I Love You, Marie Kondo
by Grace Ann Stevens
I have never had an addiction, at least not until now. But I recently have fallen madly in love with Marie Kondo and her Netflix show Tidying Up.
I have known for a long time that I needed to clean out my closets but have been procrastinating just as long. Immediately upon watching the first episode, however I felt the irresistible compulsion to get the job done. I can’t quite put my finger on how she did it, but I am pretty sure that is how an addiction works.
Over the past month I have binged on the eight episodes of the show with my jaw dropping lower and lower with each one. I kept telling myself the “little” lie—that my apartment was not as bad as what I was viewing—although I knew it was a lie all the time. I was trying to convince myself that it wouldn’t be that hard. I, too, could tidy up by using Kondo’s test: touching everything I had to see if it still sparked joy within me, and then letting go of those items that failed the test. The show planted the seed within me.
Then, while on vacation last week, my friend and I downloaded the audio version of Kondo’s book, The Life-Changing Magic of Tidying Up and listened to it as we lazed on the beach in Aruba. That did it. I was psyched and ready to go.
Kondo recommends a creating a plan where you approach the tidying process in a specific order—clothes, books, papers, kimono (small categories), and sentimental items—and that you also give yourself enough time to get through it.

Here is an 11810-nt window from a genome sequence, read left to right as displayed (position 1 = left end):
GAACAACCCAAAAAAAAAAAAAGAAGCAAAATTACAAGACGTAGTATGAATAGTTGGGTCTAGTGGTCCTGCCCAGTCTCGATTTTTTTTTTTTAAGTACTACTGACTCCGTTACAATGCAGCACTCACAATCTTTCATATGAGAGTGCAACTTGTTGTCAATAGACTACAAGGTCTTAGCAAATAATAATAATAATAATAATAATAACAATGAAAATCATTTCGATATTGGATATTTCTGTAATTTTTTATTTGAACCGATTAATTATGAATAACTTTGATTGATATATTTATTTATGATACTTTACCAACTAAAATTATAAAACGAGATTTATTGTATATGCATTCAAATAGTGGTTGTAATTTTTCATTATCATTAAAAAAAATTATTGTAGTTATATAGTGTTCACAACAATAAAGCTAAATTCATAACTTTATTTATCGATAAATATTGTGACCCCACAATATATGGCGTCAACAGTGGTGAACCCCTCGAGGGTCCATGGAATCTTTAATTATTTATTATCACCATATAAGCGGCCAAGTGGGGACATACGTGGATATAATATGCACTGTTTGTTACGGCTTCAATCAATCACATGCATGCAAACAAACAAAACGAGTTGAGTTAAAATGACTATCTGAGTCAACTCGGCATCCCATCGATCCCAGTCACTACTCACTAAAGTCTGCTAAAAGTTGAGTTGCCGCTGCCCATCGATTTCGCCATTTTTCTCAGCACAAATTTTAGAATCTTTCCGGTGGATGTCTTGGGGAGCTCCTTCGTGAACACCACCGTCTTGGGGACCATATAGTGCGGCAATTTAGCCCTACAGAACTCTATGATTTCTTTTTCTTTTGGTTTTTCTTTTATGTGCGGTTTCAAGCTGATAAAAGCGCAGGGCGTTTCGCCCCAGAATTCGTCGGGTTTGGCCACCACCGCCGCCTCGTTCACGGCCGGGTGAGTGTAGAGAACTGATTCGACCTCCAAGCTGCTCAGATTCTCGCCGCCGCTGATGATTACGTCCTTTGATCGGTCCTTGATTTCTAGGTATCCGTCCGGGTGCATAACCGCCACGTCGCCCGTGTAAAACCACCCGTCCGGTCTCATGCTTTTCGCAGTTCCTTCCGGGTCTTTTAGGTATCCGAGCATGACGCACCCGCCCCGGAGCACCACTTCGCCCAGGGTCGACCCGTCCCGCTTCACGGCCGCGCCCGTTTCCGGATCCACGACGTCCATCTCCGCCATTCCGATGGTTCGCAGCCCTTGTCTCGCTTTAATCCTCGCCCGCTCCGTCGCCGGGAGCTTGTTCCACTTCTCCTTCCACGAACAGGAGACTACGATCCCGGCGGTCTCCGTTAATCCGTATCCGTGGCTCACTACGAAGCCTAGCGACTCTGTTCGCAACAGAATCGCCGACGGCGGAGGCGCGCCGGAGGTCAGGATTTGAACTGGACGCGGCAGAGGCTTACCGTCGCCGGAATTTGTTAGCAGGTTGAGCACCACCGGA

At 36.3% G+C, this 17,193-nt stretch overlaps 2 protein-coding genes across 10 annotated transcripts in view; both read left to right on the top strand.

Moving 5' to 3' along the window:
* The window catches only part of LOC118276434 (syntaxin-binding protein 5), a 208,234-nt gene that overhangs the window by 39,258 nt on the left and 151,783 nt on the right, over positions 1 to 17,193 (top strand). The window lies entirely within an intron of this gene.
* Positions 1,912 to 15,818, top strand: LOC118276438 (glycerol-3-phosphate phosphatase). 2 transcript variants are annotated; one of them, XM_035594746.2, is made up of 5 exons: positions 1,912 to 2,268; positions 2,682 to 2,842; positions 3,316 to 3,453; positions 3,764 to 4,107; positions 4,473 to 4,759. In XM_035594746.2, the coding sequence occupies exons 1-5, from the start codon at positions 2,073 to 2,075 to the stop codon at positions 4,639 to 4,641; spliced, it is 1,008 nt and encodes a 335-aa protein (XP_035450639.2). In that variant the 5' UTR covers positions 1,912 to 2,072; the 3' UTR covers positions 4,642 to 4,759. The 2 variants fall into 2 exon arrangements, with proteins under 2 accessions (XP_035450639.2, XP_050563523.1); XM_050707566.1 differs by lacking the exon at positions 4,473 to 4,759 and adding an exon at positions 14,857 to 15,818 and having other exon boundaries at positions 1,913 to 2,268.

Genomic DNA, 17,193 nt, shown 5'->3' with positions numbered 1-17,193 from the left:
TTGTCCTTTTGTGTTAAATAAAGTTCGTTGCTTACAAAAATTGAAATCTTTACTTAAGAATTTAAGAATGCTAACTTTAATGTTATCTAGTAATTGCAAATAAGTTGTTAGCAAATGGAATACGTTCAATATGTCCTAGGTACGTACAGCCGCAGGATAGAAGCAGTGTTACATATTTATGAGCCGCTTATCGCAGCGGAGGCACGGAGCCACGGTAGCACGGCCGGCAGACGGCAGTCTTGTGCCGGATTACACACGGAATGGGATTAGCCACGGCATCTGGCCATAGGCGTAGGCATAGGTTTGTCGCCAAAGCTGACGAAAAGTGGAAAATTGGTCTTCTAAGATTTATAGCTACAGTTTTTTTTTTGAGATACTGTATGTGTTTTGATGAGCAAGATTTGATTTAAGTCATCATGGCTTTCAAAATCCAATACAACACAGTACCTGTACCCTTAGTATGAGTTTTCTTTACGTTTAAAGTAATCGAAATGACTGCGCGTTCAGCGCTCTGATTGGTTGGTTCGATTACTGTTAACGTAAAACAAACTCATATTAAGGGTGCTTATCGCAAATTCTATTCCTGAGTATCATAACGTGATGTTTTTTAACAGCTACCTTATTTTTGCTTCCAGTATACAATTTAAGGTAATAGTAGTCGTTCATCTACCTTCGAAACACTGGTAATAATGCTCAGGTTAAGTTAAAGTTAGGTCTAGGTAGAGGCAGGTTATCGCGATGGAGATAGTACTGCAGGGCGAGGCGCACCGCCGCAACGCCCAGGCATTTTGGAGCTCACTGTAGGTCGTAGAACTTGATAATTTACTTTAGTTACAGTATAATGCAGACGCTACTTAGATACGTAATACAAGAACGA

I told myself, “You can do it! Just take six weeks, doing one category per week, and add a buffer week for the tough decisions.”
Let me share my first challenge. It is a little over a decade since I came to terms with the fact that I am transgender and first came out to the world. I started to present as a female slowly, baby steps at first, until I fully transitioned in 2011. In the process, I naturally also began to acquire women’s clothes. Like many trans women, I thought that the clothes would help me declare to the world the real me. The clothes kept coming, and although after a few years I understood that I no longer needed them to validate my authentic self, by that time the “retail therapy” was also part of me. Even after I retired and was not going off to work each day—and thus without the need to engage in the workplace fashion show—I still kept buying new clothes.
My closets were overflowing. As Marie Kondo has said, I was caught in the trap of constantly having to create more storage space because I wouldn’t get rid of anything. Until now.
It’s only my second day in, but the magic has taken hold, and my life has already changed. I feel passionate about what I am doing. I can feel what still sparks joy within me, and I have been able to thank each item I discard for the joy it once provided.
I am looking forward to the next six weeks as I work though the categories and provide freedom both for myself and for the items I no longer need. The magic of replacing retail therapy with discarding therapy is taking hold.
I love you, Marie Kondo.
Photos (before and after) courtesy of the contributor, Grace Ann Stevens as well as Micheile Henderson (Rotterdam, Netherlands) @micheile010
Grace Stevens is a transgender woman who transitioned at the age of 64. She is a father of three, grandparent of two, athlete, advocate and author of an intimate memoir of her personal struggle to transition and live her true life authentically as a woman. Grace holds a degree in engineering and was married for 25 years. After four decades working as an engineer, her marriage ended and she returned to school to receive a masters degree in Counseling Psychology. Today she works with individuals and corporations who seek to understand the issues and emotions related to gender variance. Grace is still an active road bicyclist and remains close to her three adult children and two grandchildren who fully accept her journey. Grace resides outside Boston and can be reached via her website at: www.liveurtruth.net.